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Education Featured Article

November 01, 2012

Florida's Department of Education Sinks Deal to Build Education Website

By Steve Anderson, Contributing TMCnet Writer


Florida's recent plans to build a website specifically designed to help all the stakeholders in the educational process--students, teachers, and even parents--master new standards in the school system were shut down just yesterday under some very unusual circumstances, and after spending nearly $2.5 million on the project.


The total value of the project was to hit $20 million--that's how much the original contract was set for--and was officially ended just yesterday, a week after the Tallahassee firm originally brought in to do the job, Infinity Software Development, filed a lawsuit against state education officials regarding their handling of the contract. The dispute between the two parties has been going on for some time and leaves the official status of the website that was originally set to equip students to better reach new standards by way of practice lessons and tests to match.

The troubles began back in 2011, when Florida looked to start building the website thanks to a Race to the Top grant Florida received from the federal government. Florida then looked to Microsoft (News - Alert) to start building the site, but Infinity challenged the contract on the strength of Microsoft's plans to retain ownership of the equipment and software in building the site to the state. Infinity then got the nod in July 2011, but it took until December to get the final contract signed due to a series of issues in managing the contract.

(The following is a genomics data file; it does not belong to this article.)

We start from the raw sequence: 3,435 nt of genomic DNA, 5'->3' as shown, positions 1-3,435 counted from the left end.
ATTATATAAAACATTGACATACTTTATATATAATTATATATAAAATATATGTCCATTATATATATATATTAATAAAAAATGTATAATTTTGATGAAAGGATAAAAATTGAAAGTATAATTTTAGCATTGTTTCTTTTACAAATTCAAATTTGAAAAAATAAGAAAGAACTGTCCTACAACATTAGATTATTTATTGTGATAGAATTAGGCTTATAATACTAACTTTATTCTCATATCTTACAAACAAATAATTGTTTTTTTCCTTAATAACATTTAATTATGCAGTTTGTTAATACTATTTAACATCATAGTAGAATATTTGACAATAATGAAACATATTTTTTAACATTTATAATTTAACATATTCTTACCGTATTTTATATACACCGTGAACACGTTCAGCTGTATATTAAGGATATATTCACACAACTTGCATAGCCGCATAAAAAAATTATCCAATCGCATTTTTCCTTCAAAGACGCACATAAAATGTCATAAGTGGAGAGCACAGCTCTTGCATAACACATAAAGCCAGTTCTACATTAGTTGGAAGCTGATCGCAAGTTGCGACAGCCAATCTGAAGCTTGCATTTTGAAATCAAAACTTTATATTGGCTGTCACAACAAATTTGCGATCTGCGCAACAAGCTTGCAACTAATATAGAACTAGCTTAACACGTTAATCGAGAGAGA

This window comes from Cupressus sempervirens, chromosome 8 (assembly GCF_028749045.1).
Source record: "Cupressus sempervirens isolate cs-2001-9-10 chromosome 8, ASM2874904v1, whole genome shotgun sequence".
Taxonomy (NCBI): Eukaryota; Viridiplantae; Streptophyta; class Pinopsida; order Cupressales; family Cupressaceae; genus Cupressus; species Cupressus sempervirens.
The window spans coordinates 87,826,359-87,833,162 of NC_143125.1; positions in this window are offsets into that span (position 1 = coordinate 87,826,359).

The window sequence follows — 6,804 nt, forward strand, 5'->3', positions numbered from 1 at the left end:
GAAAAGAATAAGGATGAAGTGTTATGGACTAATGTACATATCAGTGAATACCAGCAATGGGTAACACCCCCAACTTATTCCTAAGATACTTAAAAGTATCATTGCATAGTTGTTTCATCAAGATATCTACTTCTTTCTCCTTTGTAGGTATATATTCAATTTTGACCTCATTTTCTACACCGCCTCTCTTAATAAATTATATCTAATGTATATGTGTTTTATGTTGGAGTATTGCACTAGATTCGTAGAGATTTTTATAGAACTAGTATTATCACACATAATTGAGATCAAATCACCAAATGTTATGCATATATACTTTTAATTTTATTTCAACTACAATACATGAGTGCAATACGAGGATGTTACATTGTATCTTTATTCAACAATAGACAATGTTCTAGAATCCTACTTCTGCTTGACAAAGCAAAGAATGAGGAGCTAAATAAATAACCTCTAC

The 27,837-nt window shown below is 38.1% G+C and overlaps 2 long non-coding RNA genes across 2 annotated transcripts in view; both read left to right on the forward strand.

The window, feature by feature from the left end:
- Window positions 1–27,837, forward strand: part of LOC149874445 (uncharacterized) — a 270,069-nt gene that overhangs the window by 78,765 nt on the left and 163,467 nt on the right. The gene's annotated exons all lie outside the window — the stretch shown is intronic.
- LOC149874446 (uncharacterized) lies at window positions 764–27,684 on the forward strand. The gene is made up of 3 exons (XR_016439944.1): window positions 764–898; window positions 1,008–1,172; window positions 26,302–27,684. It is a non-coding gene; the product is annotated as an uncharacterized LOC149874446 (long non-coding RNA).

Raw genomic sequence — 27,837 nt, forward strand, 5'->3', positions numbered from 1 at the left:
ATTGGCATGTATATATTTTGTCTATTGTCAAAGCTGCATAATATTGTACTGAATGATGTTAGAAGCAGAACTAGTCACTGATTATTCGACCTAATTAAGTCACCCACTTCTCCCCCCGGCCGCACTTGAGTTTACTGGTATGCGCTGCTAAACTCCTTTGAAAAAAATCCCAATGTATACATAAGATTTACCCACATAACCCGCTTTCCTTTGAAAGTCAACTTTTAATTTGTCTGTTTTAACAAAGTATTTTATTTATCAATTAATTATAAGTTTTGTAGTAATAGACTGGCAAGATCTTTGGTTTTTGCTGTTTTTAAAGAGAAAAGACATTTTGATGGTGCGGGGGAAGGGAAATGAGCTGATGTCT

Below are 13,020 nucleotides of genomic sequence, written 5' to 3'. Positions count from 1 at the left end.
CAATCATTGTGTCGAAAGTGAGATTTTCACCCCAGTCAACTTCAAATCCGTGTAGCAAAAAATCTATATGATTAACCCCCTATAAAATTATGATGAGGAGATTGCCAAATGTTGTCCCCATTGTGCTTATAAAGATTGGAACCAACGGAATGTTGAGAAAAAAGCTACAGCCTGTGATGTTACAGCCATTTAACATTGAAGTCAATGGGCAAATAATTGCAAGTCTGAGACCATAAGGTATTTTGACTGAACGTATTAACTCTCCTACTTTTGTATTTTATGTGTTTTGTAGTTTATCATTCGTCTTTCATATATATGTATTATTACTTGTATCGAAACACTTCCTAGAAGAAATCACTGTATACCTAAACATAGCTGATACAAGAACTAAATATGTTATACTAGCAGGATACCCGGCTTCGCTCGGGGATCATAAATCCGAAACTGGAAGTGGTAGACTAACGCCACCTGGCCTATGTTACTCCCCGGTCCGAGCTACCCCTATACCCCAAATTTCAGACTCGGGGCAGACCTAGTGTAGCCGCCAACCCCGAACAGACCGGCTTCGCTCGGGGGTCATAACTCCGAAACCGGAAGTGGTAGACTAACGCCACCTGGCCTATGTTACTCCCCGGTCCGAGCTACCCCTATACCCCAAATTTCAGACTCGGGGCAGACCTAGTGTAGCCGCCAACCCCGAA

The state contends that Infinity wasn't turning in adequate materials to run tests, citing at one point Infinity's use of the phrase "pursuit of happiness" in describing the preamble to the U.S. Constitution as opposed to the Declaration of Independence. Infinity responds that delays are more related to the state's lack of attention in the matter, not reviewing work submitted in sufficiently timely fashion and failing to sign off on work done. This in turn has caused Infinity to lay off 17 employees, and shut down work with fully 100 contract employees. Infinity then requested a payment of $3.23 million to cover work already done, saying that if lost profits were included the amount would be $4.5 million.

The issue is troubling to say the least; improving student performance in the classroom is vital to the future of the United States as a whole. Getting the proper materials to students is a large part of improving performance, whether it's done in the classroom or outside by materials like the website Infinity was developing. Outside materials can be a huge help in building students' capacity for learning, and the more students learn on their own, the better a job they can do overall in the classroom. Hopefully the issues can be amicably resolved, and the students can get the necessary access to material they need for their best chance at success.




Edited by Brooke Neuman




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